The bill failed as it was subject to a filibuster-proof 60 vote threshold, like all amendments. But thirteen Democrats joined all but one Republican (Illinois Sen. Mark Kirk) in voting for it. It received more votes than background check legislation, which would have modestly tightened the nation's gun laws and managed to find 55 supporters.
"This amendment would wreak havoc in large portions of America -- suburban and urban areas," Sen. Chuck Schumer (D-NY) said just before the vote on Cornyn's amendment. "Because there are no residency requirements, criminals from all states could go to states, Florida is one, get a concealed carry permit and legally -- criminals, felons -- concealed carry in other states."
"Let Wyoming do what they want to do on concealed carry, but don't impose that on New York, and vice versa," he said.
Cornyn said his legislation was "designed to protect the fundamental Second Amendment rights of American citizens who are traveling or temporarily away from home while they hold a concealed handgun license." He called it "background checks on steroids."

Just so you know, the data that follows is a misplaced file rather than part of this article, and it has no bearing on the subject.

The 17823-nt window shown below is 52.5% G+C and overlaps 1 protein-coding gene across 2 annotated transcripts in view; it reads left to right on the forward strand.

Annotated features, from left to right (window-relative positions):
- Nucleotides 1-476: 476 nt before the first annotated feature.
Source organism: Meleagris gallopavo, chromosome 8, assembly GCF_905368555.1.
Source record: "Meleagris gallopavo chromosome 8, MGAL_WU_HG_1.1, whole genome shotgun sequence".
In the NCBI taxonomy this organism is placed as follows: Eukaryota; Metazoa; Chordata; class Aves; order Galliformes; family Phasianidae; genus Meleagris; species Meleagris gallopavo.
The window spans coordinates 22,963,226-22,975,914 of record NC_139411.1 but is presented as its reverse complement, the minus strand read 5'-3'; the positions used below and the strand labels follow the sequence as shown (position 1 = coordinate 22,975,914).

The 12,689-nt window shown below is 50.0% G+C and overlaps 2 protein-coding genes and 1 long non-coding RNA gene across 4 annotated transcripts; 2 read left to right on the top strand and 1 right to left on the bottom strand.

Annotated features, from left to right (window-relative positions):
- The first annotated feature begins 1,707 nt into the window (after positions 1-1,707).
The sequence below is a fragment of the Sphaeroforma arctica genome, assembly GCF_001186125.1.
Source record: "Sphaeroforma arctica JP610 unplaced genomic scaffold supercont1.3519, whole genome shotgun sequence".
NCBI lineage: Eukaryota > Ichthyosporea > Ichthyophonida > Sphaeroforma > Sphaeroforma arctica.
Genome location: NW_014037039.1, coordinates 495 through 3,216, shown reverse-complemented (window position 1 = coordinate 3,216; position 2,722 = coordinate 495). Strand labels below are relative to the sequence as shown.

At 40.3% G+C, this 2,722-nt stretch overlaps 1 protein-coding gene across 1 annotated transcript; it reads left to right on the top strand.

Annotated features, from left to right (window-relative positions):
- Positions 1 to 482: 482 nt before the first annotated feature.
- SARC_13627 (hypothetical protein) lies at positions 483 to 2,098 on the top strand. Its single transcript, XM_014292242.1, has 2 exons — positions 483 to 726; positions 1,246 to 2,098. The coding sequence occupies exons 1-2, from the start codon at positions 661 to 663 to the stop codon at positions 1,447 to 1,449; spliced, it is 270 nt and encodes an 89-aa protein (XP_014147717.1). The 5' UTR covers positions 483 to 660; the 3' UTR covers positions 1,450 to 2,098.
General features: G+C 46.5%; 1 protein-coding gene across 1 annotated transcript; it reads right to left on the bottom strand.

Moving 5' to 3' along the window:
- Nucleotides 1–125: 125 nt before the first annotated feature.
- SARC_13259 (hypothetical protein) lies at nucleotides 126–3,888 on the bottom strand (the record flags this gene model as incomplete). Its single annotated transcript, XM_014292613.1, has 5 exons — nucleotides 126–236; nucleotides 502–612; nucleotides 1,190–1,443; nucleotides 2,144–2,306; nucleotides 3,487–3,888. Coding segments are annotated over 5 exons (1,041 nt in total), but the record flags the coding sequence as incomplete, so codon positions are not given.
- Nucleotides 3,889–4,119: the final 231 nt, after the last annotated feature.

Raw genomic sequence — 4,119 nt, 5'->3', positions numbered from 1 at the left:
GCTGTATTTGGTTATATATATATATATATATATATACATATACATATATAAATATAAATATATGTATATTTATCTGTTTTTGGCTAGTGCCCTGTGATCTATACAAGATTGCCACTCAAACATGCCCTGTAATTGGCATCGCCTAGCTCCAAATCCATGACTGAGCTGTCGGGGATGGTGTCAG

Pro-gun proponents love the measure. Similar legislation was brought in 2009 by Sen. John Thune (R-SD) and received 58 votes. Democratic leaders worked hard to ensure its defeat this time around, worrying that its inclusion could poison and likely scuttle the final legislation.
Along with the Cornyn measure Wednesday, well over a majority of senators also voted for amendments offered by Sens. Chuck Grassley (R-IA) and Richard Burr (R-NC) that contained provisions gun control advocates feared would weaken gun safety laws. By contrast, fewer than a majority of senators voted to ban assault weapons or restrict high-capacity ammunition clips.
The votes reveal that the filibuster, shortly after killing expanded background checks supported by 90 percent of the public, worked to protect a priority of the gun control side.
Fifty-five senators supported the background check bill. The final tally was 54-46 because Senate Majority Leader Harry Reid (D-NV), switched his vote to no in the last minute to reserve the right to bring up the bill again, which he later pledged to keep fighting for.